Yet once more Henry's stay on the English side of the Channel was but for a year. In 1158 he again departed to plunge into schemes of continental conquest. This time it was an attempt to annex the great county of Toulouse, and so to carry the borders of Aquitaine to the Mediterranean, which distracted him. Naturally Louis of France was unwilling to see his great vassal striding all across his realm, and did what he could to hinder him. Into the endless skirmishes and negotiations which followed the raising of the question of Toulouse it would be fruitless to enter. Henry did not achieve his purpose, indeed he seems to have failed to, use his strength to its best advantage, and allowed himself to be bought off by a futile marriage treaty by which his eldest son was to marry the French king's daughter (1160). This was to be but the first of many disappointments in this direction; there was apparently some fatal scruple, both in Henry's own mind and in that of his continental subjects, as to pressing their suzerain too hard. But it must also be remembered that a feudal army was an inefficient weapon for long wars, and that the mercenaries, by whom alone it could be replaced, were both expensive and untrustworthy. Henry developed as far as he was able the system of scutage which his grandfather had apparently invented; by this the vassal compounded for his forty days personal service by paying money, with which the king could hire professional soldiers. But even with this help he could never keep a large enough army together.

Meanwhile England, though somewhat heavily taxed, was at least enjoying quiet and strong governance. There is every sign that Henry's early years were a time of returning prosperity. But there was also much friction between the crown and its subjects. The more turbulent part of the baronage, looking back to the boisterous times of Stephen with regret, was reserving itself for a favourable opportunity. The danger of feudal rebellion was not yet past, as was to be shown ten years later. The towns did not find Henry an easy master. He took away from London some of the exceptional privileges which his grandfather had granted, such as the free election of sheriffs of Middlesex, and the right of farming the shire at a fixed rent. He asserted his power to raise tallages, arbitrary taxation from the citizens on occasion. Yet he left the foundations of municipal liberty untouched, and he was fairly liberal in granting charters which contained moderate privileges to smaller towns.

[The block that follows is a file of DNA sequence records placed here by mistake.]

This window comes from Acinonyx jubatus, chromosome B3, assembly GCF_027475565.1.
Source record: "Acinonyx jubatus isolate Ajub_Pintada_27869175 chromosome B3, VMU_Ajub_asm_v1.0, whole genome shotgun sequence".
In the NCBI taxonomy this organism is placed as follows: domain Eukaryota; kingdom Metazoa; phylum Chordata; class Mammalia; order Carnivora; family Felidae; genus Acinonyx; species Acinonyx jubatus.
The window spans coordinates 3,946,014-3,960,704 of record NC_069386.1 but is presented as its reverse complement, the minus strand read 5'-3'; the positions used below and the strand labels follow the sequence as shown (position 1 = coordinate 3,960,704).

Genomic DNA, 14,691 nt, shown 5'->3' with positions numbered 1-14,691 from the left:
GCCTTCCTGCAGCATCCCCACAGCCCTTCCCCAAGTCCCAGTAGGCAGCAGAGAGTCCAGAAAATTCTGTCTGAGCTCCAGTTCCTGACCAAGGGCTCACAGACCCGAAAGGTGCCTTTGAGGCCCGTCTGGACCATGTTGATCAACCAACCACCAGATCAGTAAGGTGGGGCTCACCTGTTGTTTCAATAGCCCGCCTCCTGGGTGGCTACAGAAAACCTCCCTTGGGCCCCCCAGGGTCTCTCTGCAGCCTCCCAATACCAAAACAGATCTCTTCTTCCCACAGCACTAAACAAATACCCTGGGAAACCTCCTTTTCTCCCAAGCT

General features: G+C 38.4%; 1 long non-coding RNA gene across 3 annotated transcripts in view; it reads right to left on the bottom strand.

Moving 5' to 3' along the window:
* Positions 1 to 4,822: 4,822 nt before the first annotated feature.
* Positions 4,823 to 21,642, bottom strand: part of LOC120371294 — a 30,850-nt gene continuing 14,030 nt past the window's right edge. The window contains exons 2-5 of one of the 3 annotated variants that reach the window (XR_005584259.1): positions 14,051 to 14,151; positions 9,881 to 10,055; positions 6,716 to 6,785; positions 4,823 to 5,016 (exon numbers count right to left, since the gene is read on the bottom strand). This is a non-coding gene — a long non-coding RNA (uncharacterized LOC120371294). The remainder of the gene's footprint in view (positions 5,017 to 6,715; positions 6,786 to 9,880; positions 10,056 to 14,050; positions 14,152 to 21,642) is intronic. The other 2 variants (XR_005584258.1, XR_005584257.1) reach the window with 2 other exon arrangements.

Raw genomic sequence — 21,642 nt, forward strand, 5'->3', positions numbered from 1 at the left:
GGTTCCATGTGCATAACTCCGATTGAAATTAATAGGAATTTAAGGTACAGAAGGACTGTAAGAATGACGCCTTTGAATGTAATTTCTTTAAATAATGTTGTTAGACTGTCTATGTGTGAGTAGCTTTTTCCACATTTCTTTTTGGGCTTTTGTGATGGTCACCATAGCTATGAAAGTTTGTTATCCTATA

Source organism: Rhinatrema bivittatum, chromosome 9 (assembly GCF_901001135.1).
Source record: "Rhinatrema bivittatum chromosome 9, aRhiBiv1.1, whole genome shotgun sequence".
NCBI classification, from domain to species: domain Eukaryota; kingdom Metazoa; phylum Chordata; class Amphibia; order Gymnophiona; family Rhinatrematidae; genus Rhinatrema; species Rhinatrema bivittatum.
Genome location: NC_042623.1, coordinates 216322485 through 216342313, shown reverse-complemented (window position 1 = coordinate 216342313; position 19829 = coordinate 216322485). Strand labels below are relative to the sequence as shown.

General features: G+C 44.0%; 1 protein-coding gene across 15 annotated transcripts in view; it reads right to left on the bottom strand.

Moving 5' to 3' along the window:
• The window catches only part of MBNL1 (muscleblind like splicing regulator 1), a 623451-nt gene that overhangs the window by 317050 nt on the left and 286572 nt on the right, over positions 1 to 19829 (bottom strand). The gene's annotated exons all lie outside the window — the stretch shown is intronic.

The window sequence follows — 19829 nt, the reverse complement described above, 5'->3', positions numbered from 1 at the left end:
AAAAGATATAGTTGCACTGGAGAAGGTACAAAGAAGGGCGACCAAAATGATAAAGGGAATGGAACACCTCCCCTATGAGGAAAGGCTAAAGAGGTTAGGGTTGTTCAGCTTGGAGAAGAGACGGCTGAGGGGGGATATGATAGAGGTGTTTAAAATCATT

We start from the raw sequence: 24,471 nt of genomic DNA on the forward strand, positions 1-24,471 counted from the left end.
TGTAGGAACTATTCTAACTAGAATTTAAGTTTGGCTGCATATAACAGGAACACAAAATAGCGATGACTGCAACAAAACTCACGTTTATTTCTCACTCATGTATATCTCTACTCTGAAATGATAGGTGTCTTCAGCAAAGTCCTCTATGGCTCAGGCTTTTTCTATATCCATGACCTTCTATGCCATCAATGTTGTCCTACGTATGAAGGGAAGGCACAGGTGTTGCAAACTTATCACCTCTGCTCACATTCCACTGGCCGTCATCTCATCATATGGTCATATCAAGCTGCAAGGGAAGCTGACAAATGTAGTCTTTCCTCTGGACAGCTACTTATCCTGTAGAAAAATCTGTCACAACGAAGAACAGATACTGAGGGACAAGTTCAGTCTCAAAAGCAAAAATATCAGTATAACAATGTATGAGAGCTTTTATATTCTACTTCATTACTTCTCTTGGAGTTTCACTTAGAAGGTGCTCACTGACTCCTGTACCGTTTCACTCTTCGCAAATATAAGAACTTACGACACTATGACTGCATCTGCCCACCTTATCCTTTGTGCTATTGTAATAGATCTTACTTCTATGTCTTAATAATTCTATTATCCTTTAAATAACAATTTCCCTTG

His most difficult task, however, was to come to a settlement with the Church. The lavish grants of Stephen had made an end of the old authority which the Conqueror and Henry I had exercised over the clergy. Their successor was well aware of the fact, and was resolved to put back the clock, so far as it was in his power. It was not, however, on the old problems of free election, of lay investiture, that his quarrel with the clerical body broke out, but on the comparatively new question of the conflicting claims of ecclesiastical and secular courts: The separate tribunals of the church, whose erection William I had favoured, had been developing in power ever since, and had begun to encroach on the sphere of the courts of the state. This was more than ever the case since Stephen had formally granted them jurisdiction over all suits concerning clerics and clerical property. During the first few years of his reign Henry had already been in collision with the ecclesiastical authorities over several such cases; he had chafed at seeing two clerks accused of murder and blackmailing claimed by and aquitted in the church courts; and most of all at the frequency of unlicensed appeals to Rome a flagrant breach of one of the three rules laid down by William the Conqueror. Being comparatively at leisure after the pacification with France, he resolved to turn his whole attention to the arrangement of a new modus vivendi with the church. As a preliminary move he appointed his able chancellor Thomas Becket to the archbishopric of Canterbury, which fell vacant in 1162. This was the greatest mistake of his reign.

Text extracted from the entry for ENGLISH HISTORY in the 1911 Encyclopedia Britannica, the text of which lies within the public domain.